Holiday shipping deadlines start this week, with Thursday being the cutoff for Postal Service ground service.
Amazon debuts Christmas delivery of items bought just the eve before
Amazon’s new warehouse, opened in Aurora this summer, won’t help Colorado residents receive last-minute gifts. But Coloradans can benefit from Amazon’s investment to deliver packages faster than seems possible for any retailer. If you’re a last-minute shopper for friends who live in one of nearly 30 metro areas nationwide, Amazon promises Christmas delivery for orders received by 9:45 p.m. On Christmas Eve. “I definitely think it’s convenient for consumers. But do they want it? I think if you ask them in advance, most will say they don’t intend to buy gifts at 9:45 p.m. on Christmas Eve,” said Peter Gold, director of marketing with Shop.com, a branch of the National Retail Federation that also sells items online. “But pay heed to it. Amazon isn’t known for being a follower. They’re a trailblazer. Any online retailer would be foolish to not pay attention. I think it’s a little extreme but it’s the arc of the evolution.”
Holiday shipping deadlines start this week, with the U.S. Postal Service groundshipping cutoff coming Thursday. But many are pushing deadlines, it seems. Macy’s is offering same-delivery on Christmas Eve for in-stock items ordered by 10 a.m. local time. Several other retailers plan to accept Christmas Eve orders too — if customers pick up items in stores.
Shoppers at Greenwood Village’s eBags have until Tuesday to order. But if they live near the company’s Indianapolis, Ind. warehouse, they can order until Dec. 22, said co-founder Peter Cobb, calling it “our version of Prime Now,” Amazon’s one- to two-hour delivery service.
“I think for Amazon, clearly, if you go to their site, it’s all about their Echo, their Tap,
their Kindles. They’re pushing their private label goods,” Cobb said of a financial reason why Amazon promotes late orders. “No question for them it’s expensive. You’ve got all those trucks going out on Christmas, the overtime. They’re betting on the future that this is something customers will get used to. When we started eBags (in 1999), to have something delivered in 10 days was like ‘Oh, my God, something is coming to my doorstep.’ We’ve come a long way.”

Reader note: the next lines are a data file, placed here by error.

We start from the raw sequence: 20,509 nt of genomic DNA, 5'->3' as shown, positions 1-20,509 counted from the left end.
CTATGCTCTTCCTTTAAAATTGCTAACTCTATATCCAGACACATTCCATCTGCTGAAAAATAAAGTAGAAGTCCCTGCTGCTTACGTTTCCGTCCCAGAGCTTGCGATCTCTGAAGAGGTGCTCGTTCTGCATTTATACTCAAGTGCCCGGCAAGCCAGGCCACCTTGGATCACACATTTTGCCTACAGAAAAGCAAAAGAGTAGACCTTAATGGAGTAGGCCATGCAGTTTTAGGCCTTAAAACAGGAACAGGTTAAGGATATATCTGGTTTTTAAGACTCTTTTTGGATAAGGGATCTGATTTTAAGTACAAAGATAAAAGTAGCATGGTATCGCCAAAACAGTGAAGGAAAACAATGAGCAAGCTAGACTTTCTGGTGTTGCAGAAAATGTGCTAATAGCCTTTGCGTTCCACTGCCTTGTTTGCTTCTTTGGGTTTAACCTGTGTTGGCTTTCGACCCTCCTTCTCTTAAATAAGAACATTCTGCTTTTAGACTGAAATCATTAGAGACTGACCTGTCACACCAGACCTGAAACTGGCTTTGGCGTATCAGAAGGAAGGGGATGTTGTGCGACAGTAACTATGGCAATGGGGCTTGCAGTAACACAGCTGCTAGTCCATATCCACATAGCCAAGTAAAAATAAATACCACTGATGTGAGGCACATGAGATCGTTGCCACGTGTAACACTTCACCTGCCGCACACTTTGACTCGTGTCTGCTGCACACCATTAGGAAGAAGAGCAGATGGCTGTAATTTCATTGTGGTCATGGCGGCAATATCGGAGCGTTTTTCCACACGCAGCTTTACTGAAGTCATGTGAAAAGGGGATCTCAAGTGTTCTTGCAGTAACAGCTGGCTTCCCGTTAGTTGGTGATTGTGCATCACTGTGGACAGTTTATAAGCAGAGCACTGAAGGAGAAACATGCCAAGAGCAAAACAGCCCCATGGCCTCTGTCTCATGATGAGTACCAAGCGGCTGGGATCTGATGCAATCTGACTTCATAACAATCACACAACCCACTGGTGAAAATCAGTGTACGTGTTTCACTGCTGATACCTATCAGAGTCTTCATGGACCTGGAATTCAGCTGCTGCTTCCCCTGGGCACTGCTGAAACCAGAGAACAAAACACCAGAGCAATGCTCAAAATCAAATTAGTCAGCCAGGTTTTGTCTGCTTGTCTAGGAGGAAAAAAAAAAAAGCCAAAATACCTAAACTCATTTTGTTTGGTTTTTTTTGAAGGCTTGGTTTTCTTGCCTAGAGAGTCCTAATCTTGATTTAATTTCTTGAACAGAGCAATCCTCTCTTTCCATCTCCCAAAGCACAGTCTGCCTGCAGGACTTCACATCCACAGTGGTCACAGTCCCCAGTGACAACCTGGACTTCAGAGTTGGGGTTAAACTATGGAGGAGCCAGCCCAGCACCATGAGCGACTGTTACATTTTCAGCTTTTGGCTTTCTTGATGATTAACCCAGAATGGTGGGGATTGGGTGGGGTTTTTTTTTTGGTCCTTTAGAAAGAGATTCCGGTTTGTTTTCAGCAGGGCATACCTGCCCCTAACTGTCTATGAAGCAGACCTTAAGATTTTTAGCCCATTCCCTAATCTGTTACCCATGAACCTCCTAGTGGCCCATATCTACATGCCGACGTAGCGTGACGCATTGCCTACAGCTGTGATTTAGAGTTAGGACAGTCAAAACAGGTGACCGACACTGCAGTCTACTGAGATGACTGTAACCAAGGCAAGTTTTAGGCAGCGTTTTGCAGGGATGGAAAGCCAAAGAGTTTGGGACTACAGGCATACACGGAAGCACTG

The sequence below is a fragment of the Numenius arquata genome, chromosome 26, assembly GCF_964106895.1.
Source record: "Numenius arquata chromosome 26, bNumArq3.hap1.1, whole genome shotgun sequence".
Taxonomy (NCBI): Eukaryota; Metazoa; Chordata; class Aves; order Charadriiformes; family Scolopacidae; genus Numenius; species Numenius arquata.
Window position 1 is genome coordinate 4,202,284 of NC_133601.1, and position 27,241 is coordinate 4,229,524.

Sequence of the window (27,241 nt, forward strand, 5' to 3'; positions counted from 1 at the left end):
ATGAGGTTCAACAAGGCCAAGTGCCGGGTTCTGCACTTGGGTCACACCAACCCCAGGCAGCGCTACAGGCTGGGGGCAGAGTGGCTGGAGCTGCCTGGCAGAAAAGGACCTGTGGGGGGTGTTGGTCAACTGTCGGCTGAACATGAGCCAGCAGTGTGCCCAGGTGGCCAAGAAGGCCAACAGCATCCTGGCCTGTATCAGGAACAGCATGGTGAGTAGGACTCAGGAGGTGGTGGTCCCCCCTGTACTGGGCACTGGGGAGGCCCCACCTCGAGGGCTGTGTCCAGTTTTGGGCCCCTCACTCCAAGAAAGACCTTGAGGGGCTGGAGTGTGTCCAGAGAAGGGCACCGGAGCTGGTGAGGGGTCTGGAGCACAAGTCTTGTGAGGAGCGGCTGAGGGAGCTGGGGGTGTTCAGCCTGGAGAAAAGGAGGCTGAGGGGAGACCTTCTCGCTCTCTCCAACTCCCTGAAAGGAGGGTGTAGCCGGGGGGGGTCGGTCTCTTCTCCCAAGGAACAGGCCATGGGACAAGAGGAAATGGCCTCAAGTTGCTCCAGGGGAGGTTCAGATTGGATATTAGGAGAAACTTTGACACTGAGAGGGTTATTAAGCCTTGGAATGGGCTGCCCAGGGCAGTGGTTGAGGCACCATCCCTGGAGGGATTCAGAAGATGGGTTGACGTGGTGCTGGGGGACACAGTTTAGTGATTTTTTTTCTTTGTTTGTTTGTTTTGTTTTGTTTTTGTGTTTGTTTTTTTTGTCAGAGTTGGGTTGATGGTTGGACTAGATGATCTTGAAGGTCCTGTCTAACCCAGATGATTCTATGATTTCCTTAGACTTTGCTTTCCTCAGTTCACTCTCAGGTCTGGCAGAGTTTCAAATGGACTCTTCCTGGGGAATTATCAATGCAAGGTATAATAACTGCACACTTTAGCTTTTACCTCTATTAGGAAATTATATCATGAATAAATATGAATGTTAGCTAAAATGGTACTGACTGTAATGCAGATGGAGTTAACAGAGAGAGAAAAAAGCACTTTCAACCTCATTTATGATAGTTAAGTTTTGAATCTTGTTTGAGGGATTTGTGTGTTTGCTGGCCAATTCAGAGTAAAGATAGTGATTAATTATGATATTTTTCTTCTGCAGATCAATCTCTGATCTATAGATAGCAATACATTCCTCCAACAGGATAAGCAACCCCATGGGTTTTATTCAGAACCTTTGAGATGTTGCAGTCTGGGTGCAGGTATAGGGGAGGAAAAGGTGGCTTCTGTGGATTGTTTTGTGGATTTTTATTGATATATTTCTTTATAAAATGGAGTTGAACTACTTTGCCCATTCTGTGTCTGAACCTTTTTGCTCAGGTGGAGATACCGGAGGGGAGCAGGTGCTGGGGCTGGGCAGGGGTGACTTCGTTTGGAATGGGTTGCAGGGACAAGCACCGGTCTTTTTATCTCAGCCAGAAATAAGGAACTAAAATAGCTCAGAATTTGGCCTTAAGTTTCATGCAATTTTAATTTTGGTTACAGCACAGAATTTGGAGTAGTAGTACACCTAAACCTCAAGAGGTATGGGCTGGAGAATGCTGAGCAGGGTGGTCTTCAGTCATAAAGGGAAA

Mail carriers meanwhile haven’t extended deadlines because they’re tackling double-digit package growth. FedEx Corp. and United Parcel Service said they expect to handle a record number of packages this season.
The U.S. Postal Service added an extra delivery day in most cities, including Denver, in recent weeks, said David Rupert, a USPS spokesman.
“We are delivering on Sundays to keep up with delivery volume,” Rupert said. “It doesn’t necessarily shave a day off the whole system, but if your parcel is one of those delivered, it does save a day from normal delivery.”
Amazon’s extreme deadline gives customers up to two extra days than they had in 2010 to order gifts. Also, it’s free to Prime members, or those who pay $99 annual dues. Amazon has also invested heavily in delivery to get orders to shoppers faster, utilizing airplanes, truck trailers and drones, and even hiring contractors to use their own cars. Its new Colorado sorting center, which opened in June, receives wrapped packages trucked in from Amazon distribution centers nationwide, sorts them by ZIP code and then transports items to neighborhood post offices to speed up residential delivery.
While Amazon doesn’t yet offer its Prime Now delivery in Denver, its presence here has sped up delivery to customers, said Ashley Robinson, an Amazon spokeswoman.
“With the addition of the new sortation center in Aurora, Amazon is now able to provide customers throughout the greater Denver metropolitan region later ordering cutoff times as well as Sunday delivery,” she said.
The post office, too, added a fancy new parcel-sorting machine this year at its mail facility near Northfield. The 5-mile conveyor belt speeds up delivery times, sorting small packages by ZIP code. (Watch the behind-the-scenes route a package takes from order to delivery in a new Tech+ video: dpo.st/techvideos.)
Still, the speed boost doesn’t drastically change delivery times at this time of year; Thursday is the first ground-shipping deadline for Christmas delivery. The Postal Service expects a 12 percent increase in volume from last year to 750 million parcels nationwide this season. It’s already past that in Colorado. Up 17 percent so far, the Colorado office delivered 3.25 million parcels last week, Rupert said.
“I think the volume has just increased so much it’s simply leveling the load,” Rupert said of the new machines and technology.
Of course, if you find yourself emptyhanded on Christmas Eve just hours before you intend to give someone a gift, several brick-and-mortar stores will be open.
According to BestBlackFriday.com, Home Depot, Kmart, Sears, Macy’s and Toys R Us are accepting orders online on Christmas Eve — if you order early enough in the day and pick gifts up in person.
But Christmas Eve orders for Christmas Day deliveries are limited to Amazon, although the service will probably catch on, said Phillip Dengler, co-owner of BestBlackFriday.com, which for the first year put together a holiday shipping deadline list due to customer requests.
“I would honestly consider it a luxury. I don’t think it’s 100 percent necessary,” Dengler said. “But we feel this trend should become more popular. We think that eventually Walmart will do it too because Walmart has been following Amazon.”
The U.S. Postal Service added a new parcel-sorting machine this year at its mail facility near Northfield. The Postal Service expects a 12 percent increase from last year to 750 million parcels nationwide this season.